IDEAS WORTH SPREADING is the stated purpose of the organization, accomplished by building a community of curious souls to engage with ideas and each other. TED began as began as a conference in 1984 which focused initially on Technology, Entertainment and Design, hence the acronym, TED. It featured demos of a Sony CD Player and the inaugural Apple computer. Speakers included Benoit Mandelbrot (invented fractals) and Nicholas Negroponte (founder of MIT’s computer LAB and Wired magazine)It was very high-minded and expensive and resulted in financial failure

In the early 2000’s TED was reorganized and focused on semi-annual TED conferences in US/Canada, TEDGlobal, and smaller events.

TED Conferences are for one week, with 50 speakers, each limited to 18 minutes; it is limited to 1000 attendees It costs $7500 to attend BUT one must submit a test, with essay, to be invited. Despite the cost and admissions test, it is hard to get inIn 2009 an attendee was mugged for his conference badge.

Alternatives to attending a conference are: gather with others to watch a live simulcast of a conference for $3750, watch a live webcast of the conference from your own PC, a $600.00 fee or one can view selected videos of TED Talks at TED.com for FREE.

There are 1600 talks, not limited to the original TED fields. Five to seven new talks are posted each week. These are viewed by over 1 million people/day and have been viewed over 1 billion times total. They are drawn from Conference Themes such as: Rediscovery of Wonder, Substance of Things Not Seen, and Radical Openness.

TED.com Topics
Subject areas and a few examples are:
  • Technology: How technology evolves, Technology crafts for the digitally underserved, Are droids taking our jobs?, The birth of the computer
  • Future Devices. Could future devices read images from our brains?, A computer that works like the grain, The wireless future of medicine, Synthetic Voices – Unique as Fingerprints, and Robots with Soul
  • Science: Emergency Shelters Made from Paper, My DNA Vending Machine, Sampling the ocean’s DNA.
  • Music and Art: Design for all 5 Senses, Software as art, Toy tiles that talk to each other, To hear this music you have to be there. Literally.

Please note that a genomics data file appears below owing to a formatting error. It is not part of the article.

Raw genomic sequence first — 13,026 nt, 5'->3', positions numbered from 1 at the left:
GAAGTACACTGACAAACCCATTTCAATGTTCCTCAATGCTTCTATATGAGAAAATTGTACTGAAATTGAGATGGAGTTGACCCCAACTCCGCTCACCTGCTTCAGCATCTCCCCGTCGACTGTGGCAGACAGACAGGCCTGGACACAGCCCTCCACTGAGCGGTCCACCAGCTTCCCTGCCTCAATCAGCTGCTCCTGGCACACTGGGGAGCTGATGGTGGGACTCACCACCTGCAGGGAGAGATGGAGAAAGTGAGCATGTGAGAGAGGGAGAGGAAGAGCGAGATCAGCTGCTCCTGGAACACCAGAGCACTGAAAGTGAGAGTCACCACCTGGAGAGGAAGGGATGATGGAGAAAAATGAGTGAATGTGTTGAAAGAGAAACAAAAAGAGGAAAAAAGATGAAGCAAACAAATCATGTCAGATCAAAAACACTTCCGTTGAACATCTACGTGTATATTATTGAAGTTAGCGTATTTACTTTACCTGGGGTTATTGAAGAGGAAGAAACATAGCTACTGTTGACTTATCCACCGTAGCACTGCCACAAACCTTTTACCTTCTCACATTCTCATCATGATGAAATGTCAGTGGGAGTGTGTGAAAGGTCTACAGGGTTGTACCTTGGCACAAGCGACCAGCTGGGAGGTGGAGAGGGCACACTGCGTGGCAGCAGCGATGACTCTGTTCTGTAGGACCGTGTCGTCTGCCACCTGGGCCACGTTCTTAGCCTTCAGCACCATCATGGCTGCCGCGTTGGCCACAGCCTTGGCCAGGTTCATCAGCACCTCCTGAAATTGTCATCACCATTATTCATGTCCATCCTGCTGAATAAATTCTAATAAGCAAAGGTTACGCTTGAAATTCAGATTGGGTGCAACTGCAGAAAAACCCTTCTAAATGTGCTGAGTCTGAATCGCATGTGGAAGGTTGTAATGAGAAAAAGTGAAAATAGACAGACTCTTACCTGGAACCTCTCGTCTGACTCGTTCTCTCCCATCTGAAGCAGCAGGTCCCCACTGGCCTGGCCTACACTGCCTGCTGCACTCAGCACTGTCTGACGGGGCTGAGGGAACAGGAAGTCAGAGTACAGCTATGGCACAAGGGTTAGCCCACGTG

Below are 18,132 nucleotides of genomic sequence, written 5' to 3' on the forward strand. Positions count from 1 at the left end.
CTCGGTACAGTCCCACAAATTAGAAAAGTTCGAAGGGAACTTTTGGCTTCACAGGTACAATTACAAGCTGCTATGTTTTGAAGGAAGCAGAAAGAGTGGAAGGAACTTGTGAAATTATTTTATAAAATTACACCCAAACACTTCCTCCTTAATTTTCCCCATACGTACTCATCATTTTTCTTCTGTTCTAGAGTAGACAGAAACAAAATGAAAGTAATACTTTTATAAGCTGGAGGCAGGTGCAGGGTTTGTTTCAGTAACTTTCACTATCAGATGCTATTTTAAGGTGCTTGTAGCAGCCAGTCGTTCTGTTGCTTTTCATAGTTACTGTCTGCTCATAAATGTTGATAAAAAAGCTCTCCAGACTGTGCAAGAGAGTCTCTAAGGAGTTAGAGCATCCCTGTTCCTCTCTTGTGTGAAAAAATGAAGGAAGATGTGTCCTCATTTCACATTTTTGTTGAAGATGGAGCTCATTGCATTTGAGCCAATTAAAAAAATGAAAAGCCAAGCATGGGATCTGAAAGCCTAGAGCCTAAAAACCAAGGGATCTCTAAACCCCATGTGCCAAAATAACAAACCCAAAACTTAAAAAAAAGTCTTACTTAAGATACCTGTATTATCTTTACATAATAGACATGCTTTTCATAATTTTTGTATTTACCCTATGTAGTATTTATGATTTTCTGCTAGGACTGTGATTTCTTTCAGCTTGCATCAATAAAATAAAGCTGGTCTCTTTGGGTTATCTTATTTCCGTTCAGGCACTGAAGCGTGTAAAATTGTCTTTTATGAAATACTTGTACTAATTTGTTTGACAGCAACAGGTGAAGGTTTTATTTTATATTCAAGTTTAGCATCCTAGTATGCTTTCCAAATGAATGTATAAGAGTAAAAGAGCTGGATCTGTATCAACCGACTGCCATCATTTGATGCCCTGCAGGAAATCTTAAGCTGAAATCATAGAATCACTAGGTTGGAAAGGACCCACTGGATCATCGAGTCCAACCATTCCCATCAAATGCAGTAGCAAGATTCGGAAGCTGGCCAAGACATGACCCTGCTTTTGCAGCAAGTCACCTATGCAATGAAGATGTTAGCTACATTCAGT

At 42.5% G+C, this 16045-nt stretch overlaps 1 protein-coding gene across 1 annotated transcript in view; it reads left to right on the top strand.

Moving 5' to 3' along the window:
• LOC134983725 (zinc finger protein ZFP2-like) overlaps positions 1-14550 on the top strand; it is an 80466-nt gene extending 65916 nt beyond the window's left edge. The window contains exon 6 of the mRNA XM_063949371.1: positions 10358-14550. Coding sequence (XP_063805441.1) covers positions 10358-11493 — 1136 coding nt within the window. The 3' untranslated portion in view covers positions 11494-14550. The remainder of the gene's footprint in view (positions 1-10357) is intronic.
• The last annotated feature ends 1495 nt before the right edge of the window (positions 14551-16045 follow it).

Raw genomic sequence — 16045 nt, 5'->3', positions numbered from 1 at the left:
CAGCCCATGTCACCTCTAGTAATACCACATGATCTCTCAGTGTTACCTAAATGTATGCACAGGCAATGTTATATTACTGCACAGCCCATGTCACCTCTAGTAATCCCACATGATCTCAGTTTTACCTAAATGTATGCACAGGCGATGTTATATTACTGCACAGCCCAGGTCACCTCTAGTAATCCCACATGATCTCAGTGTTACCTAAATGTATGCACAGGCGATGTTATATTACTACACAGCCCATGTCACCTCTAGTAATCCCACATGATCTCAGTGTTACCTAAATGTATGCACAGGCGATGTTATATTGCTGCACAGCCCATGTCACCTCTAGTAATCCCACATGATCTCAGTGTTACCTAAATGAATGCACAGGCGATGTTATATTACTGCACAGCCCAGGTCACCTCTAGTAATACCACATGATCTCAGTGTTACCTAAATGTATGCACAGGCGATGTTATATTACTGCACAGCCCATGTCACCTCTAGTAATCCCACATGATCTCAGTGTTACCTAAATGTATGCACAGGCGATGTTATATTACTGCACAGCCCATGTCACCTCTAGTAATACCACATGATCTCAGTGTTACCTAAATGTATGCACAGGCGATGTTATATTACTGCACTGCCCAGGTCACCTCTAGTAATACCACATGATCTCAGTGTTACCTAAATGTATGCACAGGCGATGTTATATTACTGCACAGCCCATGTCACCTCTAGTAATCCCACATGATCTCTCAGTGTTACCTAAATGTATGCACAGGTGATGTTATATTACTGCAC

• Artificial Life: Robots that show emotion, There might just be life on Mars, Researcher Food Security expert, Robots with “soul,” A monkey that controls a robot with its thoughts. No really.
Exploring the web site is highly recommended

Past speakers include: Karen Armstrong, Jeff Bezos, Isabel Allende, David Blaine, Julie Taymor, Amy Tan, JK Rowling, T Boone Pickens, Michael Tilson Thomas, Tim Berners-Lee (invented the WWWeb) and Einstein the Parrot.

Exploring the Ted.com Website is highly recommended. One can browse talks, go to TED.com and watch TED Talks
  • Watch: TED Talks. Explore the full library. You can then find Talks by broad topics, or tagged categories such as “jaw-dropping, beautiful, ingenious,” etc
  • Browse by Topics: either Watch: Topics: or Watch: Playlists
  • Once you’ve picked a Talk, you can: Download the Talk, Read a concurrently running Transcript (sometimes translated by volunteers into other languages), and find other Talks on similar topics (via suggestions or Tags)
  • Some Talks offer: Suggestions to Learn More (Leslie Steiner), Suggestions to Take Action (Mitch Resnick), or Updates on the Speaker’s activities since the Talk (Salmon Kahn)

If you register, you can:
  • Save a Talk as a Favorite or to Watch Later
  • Leave Comments on a Talk
  • Participate in TED Conversations (path TED.com:/Participate/Discuss)
  • Sign up for emails on new Talks posted
  • Share a Talk and see how many contacts actually view the Talk.

TEDx Events are organized locally under license from TED, with local speakers or screenings of TED videos. Eight TEDx events are organized per day30,000 TEDx video Talks are online from 130 countries. One can attend a TEDx Event (TED.com Watch TEDx) or explore the TEDx library (TED.com: Watch: TEDx).

OTHER TED OUTLETS
  • TED Blog of daily news (blog.ted.com OR TED.com: Read/News
  • TED Radio TED.com: TEDRadio on NPR
  • TEDTV on PBS – TED.com TED TV Programs, Podcasts of TED.com Talks, NPR Radio and PBS Programs – some in audio versions, TED Talks streamed via Netflix.